Every year about 1.3 million Americans are diagnosed with basal or squamous cell carcinoma, the two most common forms of skin cancer. The sun¿s ultraviolet light is the chief culprit in causing genetic mutations in skin cells. Researchers now say they have a skin lotion that can enter cells and fix their damaged DNA before they have a chance to develop into full-blown cancer cells.
The principle is simple: the lotion contains liposomes, little oily vesicles, filled with a viral DNA-repair enzyme called T4 endonuclease V. The liposomes penetrate the epidermis and enter the cells. Once released inside, the enzymes are small enough to make their way into the nucleus, which contains the DNA. Here they bind very tightly to the most common DNA mutations caused by sunlight--so-called cyclobutane pyrimidine dimers, in which two DNA bases are fused. By partially cutting off the dimers and breaking the DNA strand next to them, the enzymes initiate a repair process that other cellular enzymes complete.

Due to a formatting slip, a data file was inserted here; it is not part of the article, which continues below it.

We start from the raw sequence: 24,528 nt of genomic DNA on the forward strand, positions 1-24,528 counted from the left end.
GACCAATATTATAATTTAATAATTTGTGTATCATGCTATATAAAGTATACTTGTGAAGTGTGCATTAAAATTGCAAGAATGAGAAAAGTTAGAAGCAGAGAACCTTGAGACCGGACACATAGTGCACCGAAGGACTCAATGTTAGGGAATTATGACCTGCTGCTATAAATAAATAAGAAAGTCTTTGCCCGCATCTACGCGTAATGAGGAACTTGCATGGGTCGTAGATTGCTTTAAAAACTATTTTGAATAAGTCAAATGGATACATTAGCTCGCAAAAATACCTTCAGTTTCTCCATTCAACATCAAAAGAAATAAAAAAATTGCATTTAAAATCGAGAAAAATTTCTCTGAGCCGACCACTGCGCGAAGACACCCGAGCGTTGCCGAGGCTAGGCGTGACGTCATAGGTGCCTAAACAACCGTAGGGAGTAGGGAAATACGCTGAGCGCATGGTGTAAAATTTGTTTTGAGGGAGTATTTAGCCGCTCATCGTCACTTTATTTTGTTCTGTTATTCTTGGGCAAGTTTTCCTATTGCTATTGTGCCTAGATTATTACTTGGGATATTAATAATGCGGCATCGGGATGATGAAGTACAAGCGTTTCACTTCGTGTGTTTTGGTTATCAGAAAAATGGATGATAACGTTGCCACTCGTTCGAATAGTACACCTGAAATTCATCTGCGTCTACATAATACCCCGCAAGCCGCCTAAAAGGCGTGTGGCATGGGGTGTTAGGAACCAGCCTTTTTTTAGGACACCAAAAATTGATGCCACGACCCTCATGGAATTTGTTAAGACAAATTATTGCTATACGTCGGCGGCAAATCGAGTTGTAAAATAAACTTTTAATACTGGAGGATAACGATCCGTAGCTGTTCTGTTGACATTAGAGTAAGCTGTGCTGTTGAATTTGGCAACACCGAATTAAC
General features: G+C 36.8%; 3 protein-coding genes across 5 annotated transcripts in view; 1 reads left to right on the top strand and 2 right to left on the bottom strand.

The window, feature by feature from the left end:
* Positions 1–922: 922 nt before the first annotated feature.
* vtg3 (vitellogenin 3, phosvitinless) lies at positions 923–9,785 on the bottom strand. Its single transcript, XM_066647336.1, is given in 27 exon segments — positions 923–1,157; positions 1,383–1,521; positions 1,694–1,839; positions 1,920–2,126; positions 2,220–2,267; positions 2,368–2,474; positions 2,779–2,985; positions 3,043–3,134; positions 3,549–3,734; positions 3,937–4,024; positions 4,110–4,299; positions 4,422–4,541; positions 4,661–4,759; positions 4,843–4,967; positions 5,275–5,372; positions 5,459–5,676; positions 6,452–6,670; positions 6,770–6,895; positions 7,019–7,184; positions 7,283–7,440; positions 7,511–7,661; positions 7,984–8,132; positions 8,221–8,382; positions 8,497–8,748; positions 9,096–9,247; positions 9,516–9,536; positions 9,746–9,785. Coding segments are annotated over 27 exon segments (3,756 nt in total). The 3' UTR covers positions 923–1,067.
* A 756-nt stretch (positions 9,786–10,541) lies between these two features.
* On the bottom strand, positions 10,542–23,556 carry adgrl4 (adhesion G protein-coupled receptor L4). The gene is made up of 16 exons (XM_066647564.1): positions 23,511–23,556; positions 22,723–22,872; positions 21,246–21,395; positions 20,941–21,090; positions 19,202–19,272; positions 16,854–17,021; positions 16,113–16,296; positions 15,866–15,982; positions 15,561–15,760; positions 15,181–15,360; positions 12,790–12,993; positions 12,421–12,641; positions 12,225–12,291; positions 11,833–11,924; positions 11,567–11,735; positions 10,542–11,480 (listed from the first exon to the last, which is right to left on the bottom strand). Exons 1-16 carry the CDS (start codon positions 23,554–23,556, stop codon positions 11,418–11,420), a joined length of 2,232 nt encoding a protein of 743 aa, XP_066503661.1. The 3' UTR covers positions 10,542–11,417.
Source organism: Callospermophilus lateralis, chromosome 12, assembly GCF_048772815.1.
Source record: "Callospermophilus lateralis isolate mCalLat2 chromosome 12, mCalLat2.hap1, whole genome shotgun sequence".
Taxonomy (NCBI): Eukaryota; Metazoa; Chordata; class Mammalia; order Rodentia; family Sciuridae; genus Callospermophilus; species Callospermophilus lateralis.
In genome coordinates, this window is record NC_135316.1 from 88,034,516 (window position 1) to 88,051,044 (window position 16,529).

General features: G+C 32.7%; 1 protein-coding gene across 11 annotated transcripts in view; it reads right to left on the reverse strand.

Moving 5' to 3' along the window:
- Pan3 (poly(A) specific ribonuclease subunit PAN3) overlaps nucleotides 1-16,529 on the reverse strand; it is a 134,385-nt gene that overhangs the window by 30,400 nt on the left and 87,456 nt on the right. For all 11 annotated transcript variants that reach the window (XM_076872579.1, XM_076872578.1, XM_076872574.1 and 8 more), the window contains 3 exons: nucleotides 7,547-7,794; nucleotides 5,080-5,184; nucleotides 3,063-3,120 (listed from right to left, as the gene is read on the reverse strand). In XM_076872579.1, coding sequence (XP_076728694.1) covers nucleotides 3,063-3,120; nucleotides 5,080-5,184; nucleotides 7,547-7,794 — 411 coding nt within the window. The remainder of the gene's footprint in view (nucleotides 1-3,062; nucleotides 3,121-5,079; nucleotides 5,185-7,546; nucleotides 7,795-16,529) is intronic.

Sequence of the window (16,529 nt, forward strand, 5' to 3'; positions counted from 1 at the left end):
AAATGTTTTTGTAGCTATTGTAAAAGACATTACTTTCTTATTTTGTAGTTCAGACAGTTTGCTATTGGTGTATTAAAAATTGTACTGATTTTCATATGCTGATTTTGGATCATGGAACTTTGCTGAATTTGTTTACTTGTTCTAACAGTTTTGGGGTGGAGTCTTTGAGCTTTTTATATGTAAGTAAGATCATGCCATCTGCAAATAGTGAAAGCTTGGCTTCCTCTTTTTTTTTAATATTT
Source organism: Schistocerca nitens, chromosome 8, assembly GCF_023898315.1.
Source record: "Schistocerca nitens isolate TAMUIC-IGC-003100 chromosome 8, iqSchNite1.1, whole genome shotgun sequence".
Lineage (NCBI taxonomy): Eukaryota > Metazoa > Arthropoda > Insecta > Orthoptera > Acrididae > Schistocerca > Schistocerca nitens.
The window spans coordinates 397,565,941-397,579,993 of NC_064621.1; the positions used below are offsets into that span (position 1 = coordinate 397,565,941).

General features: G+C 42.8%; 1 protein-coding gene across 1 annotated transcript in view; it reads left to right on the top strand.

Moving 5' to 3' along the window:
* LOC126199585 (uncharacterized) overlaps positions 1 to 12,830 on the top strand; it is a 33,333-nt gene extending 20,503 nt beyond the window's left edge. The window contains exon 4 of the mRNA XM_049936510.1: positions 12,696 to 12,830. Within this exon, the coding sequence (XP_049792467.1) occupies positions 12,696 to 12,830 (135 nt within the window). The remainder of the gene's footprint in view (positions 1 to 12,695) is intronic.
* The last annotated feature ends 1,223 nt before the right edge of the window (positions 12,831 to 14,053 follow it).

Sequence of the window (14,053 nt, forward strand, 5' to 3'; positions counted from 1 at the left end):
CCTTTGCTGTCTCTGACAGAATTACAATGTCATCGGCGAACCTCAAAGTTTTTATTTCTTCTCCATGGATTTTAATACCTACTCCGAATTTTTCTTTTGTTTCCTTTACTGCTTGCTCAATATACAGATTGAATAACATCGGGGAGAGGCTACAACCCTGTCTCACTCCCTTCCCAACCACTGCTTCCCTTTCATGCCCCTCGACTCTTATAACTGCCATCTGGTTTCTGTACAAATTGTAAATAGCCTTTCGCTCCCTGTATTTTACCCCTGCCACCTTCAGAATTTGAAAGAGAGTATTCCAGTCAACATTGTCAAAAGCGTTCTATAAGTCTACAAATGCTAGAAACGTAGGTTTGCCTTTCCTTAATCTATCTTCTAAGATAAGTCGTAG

This article was originally published with the title Skin So Fixed.